With inputs by Hamari Jamatia
Food wastage is a huge problem worldwide. According to a recent report from the United Kingdom, the country’s supermarkets throw away 190 million meals a year which could have been used to feed the hungry. Similar statistics can be found in this 2016 news report by The Guardian which says that the United States wastes nearly 50 percent of food produced in the country thus “deepening hunger and poverty, and inflicting a heavy toll on the environment.” A huge proportion of the food either rots or else ends up in landfills.
When seen in this context, perhaps food management can be learnt from the tribals of Tripura who make sure that nothing is wasted. Food in rural areas is still considered sacred and in the absence of heightened consumerism, rice and vegetables are produced mostly for self-consumption and for local sale. Even then, there is some food leftover from the day to day cooking, beer brewing and from functions such as weddings and funerals. In order to avoid this food waste, over the past couple of decades, pig rearing has become very common in many households. This is not to say that pig rearing is new to the state. The Boroks have always had a long-standing tradition of rearing pigs for food. However, the state has begun to witness a steep growth in pig-rearing this decade.
In my Subha Chandra village in Sepahijala, there are 23 households and out of this, 21 households rear one or two pigs each. A resident of the village and my aunt Manjurani Debbarma explains the reason why pig farming has caught up big time with the villagers. She says that almost all farmers grow paddy in their farms. After the paddy is harvested there are a lot of leftover husks that get wasted. Pigs, on the other hand, love to eat the husk. Other than that each household has 5-10 members and a lot of food gets left over after consumption. All this food is served to the pig instead of landing in the garbage. Manjurani says, “I sold one pig some months ago and earned Rs. 39 thousand. It is a good source of income for rural families.”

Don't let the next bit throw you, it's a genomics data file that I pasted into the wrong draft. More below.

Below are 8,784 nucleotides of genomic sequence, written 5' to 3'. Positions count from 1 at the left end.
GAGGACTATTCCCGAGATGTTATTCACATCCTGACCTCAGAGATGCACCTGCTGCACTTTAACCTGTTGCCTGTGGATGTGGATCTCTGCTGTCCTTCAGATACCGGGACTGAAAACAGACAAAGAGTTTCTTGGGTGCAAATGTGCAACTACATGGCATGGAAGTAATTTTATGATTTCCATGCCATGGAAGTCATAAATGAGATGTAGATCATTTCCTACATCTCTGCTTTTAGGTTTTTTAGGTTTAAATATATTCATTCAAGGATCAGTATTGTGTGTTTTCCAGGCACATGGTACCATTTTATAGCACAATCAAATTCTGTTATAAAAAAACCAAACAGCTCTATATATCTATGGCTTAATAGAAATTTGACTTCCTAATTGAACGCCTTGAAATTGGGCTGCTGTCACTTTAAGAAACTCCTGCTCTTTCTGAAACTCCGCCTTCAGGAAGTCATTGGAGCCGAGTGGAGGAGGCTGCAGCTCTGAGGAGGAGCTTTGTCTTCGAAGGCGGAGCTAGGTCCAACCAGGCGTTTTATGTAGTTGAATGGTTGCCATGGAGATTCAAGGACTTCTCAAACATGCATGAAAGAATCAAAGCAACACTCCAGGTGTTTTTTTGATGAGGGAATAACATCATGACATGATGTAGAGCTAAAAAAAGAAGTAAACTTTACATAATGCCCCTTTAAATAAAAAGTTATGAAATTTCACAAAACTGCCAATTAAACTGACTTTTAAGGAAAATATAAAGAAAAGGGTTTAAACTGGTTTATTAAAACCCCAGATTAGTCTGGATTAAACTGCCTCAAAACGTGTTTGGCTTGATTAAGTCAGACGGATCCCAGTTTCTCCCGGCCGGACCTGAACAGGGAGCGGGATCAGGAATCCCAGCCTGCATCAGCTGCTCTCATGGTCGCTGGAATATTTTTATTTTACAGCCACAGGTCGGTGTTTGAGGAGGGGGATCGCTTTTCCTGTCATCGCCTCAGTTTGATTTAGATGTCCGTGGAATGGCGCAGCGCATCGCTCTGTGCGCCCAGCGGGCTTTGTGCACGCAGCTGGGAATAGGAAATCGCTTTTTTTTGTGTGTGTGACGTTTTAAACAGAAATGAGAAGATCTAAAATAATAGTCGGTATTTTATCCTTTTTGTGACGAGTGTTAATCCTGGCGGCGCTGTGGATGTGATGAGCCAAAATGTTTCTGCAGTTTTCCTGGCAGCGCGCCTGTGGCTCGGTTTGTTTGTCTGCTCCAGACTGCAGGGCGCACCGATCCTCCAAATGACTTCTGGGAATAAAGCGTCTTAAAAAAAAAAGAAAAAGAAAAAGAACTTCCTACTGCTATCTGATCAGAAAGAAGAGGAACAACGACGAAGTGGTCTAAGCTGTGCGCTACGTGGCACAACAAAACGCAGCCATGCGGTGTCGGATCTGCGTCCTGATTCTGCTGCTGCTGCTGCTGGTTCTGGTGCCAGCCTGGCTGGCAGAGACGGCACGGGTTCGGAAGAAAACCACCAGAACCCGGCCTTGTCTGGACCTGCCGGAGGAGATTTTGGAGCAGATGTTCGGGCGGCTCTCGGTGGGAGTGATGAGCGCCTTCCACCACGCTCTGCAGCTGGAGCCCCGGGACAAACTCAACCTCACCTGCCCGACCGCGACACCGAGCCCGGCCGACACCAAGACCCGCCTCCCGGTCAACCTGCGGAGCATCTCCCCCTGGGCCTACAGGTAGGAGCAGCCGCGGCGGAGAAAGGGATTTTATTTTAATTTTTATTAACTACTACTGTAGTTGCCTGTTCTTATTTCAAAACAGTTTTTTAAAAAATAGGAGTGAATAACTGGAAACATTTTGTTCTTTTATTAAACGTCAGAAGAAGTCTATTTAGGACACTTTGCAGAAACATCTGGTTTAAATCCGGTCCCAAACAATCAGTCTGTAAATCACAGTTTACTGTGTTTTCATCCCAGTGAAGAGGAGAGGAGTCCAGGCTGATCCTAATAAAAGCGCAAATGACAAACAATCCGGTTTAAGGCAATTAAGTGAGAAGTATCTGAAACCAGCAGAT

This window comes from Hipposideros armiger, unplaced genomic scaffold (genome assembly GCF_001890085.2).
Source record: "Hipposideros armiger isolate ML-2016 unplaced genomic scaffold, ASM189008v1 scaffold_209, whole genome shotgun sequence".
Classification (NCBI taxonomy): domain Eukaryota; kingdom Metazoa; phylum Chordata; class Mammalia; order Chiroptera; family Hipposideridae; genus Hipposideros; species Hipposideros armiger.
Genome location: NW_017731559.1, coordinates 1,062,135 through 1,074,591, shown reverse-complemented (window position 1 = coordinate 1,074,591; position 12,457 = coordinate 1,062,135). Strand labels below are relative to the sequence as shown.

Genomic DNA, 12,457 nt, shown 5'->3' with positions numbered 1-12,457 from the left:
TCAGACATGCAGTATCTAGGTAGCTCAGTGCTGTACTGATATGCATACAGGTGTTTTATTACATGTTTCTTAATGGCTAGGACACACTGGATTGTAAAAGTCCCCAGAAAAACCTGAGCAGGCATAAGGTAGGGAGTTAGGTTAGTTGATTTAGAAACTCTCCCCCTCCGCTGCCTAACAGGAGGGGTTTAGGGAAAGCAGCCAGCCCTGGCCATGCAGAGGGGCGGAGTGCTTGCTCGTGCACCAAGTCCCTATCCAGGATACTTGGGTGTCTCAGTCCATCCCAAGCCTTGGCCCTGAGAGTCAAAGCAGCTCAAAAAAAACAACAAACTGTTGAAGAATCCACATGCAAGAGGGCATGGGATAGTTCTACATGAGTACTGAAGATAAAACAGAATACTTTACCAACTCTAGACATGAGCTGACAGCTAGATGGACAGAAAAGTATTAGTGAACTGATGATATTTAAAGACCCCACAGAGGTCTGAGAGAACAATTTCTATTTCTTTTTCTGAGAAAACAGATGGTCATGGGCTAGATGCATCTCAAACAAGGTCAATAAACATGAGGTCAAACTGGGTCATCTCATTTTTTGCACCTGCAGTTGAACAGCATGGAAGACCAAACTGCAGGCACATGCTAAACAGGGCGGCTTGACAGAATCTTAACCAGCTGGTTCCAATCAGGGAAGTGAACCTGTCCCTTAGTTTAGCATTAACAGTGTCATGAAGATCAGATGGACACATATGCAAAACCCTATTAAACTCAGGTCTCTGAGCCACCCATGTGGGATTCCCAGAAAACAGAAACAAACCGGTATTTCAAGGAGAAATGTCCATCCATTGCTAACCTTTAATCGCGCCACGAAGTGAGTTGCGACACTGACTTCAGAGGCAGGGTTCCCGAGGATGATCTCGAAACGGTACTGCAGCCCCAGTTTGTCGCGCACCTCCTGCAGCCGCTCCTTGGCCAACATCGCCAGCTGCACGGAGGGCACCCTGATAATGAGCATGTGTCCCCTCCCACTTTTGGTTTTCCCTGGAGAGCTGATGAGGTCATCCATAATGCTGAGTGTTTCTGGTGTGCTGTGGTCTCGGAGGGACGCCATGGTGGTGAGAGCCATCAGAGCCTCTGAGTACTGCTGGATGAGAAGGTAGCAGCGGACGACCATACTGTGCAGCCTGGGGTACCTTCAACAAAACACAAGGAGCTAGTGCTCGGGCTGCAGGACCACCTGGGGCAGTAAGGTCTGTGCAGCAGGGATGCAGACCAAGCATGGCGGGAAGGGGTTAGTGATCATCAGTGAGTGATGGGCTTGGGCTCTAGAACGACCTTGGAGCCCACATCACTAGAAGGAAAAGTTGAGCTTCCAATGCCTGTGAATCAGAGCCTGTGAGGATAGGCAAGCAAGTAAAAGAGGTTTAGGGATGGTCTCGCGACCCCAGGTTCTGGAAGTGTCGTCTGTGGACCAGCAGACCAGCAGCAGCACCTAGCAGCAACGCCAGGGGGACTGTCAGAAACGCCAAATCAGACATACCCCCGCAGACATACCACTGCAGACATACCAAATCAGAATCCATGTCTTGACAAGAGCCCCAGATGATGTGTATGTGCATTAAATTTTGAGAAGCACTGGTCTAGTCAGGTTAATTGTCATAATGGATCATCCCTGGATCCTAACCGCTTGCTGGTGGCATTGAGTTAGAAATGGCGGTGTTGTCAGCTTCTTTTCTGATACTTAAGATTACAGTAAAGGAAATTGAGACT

In some villages of Tripura every wedding and funeral is held at community level. During the feast, pig owners leave an empty bucket near the communal kitchen. All leftovers from the feast are distributed in the buckets for pigs to eat later.
While current data is not available, a report from 2012 prepared by the Animal Resources Development Department of the Government of Tripura shows that there was a growth of 37.48 percent in pig rearing between 2007 to 2012. The report adds, “Pig farming will provide employment opportunities to rural farmers and supplementary income to improve their living standards.”
Pig rearing comes with its own set of challenges as Parija Debbarma found out after she bought a piglet for Rs. 5,000. It was her first time rearing a pig and she did not realize that the piglet had not developed teeth yet. For one full month she had to feed it milk. However, now the pig has grown bigger and is able to eat the leftover. Sometimes pigs may fall sick and die suddenly which is a risk that owners have to take.
Another resident of my village, Budhu Laxmi Debbarma, says that a pig has to be fed thrice a day. Their diet consists of leftover rice and vegetables, rice husks, and pechi (fermented rice leftover after brewing rice beer). She says that she sells the pig away once it becomes difficult to feed it anymore. “When the pigs become very big, they require more food than I can afford so I have to sell them after a year or so. Those who rear pigs only for profit usually rear them somehow and fatten them up.”
Pig rearing has become a very popular way of managing resources in rural areas of Tripura. Earlier only the indigenous Borok population used to rear pigs but these days non-tribals have also recognized the value of the animal. If you visit rural Tripura and hear a loud grunt now and then, rest assured, it must be from a pig tied in a backyard.
This article is created as a part of the Adivasi Awaaz project, with the support of Misereor and Prayog Samaj Sevi Sanstha.